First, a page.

REVIEW / ART
GUILTY LANDSCAPES III
Dries Verhoeven/ Singapore
When the Netherlands cut arts funding some years ago, Dries Verhoeven was shocked to realise that the public did not share the artists' outrage. His art now seeks to involve audiences intimately, creating moments of connection.
In a white cuboid gallery space in 72-13 Mohamed Sultan Road, one wall is taken over by the fuzzy image of a city in ruins. Verhoeven's website reveals this as Homs, a city in Syria destroyed by the ongoing civil war.
Only one person is allowed in at a time in Guilty Landscapes III. As the viewer approaches, so does a man on screen, picking his way through the rubble. What passes between the two in the next 10 minutes depends on each individual.
BOOK IT / GUILTY LANDSCAPES III
WHERE: L 72-13 Mohamed Sultan Road
WHEN: Until Sept 9, 3 to 11pm
INFO: Ten-minute visit for only one audience at a time
Verhoeven's idea for the Guilty Landscapes series is simple: People are bombarded daily by photos and videos of catastrophes around the world. They look and feel a moment's guilt, but there is always a wall between the viewer and the images on the news.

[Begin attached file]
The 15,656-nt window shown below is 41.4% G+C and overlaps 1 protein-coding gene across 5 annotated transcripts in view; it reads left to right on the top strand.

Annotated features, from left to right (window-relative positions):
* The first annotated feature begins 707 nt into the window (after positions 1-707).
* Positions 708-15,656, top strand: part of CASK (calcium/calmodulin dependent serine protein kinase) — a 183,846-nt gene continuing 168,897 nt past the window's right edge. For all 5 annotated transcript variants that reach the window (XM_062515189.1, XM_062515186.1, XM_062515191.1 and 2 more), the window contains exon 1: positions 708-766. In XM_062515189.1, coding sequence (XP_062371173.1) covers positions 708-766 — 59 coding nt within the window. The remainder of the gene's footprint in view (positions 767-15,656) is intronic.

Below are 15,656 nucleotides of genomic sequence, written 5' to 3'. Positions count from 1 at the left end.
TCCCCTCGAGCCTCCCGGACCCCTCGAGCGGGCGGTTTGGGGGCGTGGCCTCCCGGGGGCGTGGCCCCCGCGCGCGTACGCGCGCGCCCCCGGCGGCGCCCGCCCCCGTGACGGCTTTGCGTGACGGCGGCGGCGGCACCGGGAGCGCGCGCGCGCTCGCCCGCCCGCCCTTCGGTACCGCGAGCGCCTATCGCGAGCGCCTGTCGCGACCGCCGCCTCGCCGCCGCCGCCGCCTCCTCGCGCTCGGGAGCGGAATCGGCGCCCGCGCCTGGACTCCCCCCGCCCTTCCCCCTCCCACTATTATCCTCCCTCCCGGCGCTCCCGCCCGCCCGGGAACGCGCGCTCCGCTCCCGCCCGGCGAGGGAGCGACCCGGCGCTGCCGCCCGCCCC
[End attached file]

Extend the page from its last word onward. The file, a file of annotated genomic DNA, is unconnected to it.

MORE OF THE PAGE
But what if the news watches you back?
Other episodes in this series have viewers communing with a factory worker in Hangzhou or a man in a brothel in Pattaya.
The theatrical setting inverts the power dynamic between the watcher and the watched. On television, smartphones and laptops, people have the power to remove uncomfortable images. Several who entered Guilty Landscapes III realise that the onscreen projection is in control. It is up to the performer to approach the viewer or walk away, to move things forward in their interaction.
At last year's Singapore International Festival of Arts, a viewer could get into bed with an actress for 10 minutes to listen to a story.
The experience, Everything By My Side by Argentina's Fernando Rubio, was similar to Verhoeven's in offering the chance to connect with a stranger in 10 minutes.
Is that even possible?
Perhaps, if one thinks of baristas or nameless passers-by who brighten our day with a smile. In the intangible realm of social media, strangers can forge relationships based on Instagram posts or readiness to like Facebook posts.
Yet, the grainy terrain of Homs projected in Singapore heightens the sensation that what is being viewed here is entirely controlled by someone else. Is the actor truly in Homs or acting against a green screen, in a room away from the viewer?
The con game of catfishing on social media relies on similarly ambiguous reality, where one person dupes another into a relationship based on a fictional persona.
Catfishing works only when the second person believes that fiction is truth. After participating in Guilty Landscapes III, one understands it is the same agreement between the performers and audience that allows any work of art to be staged.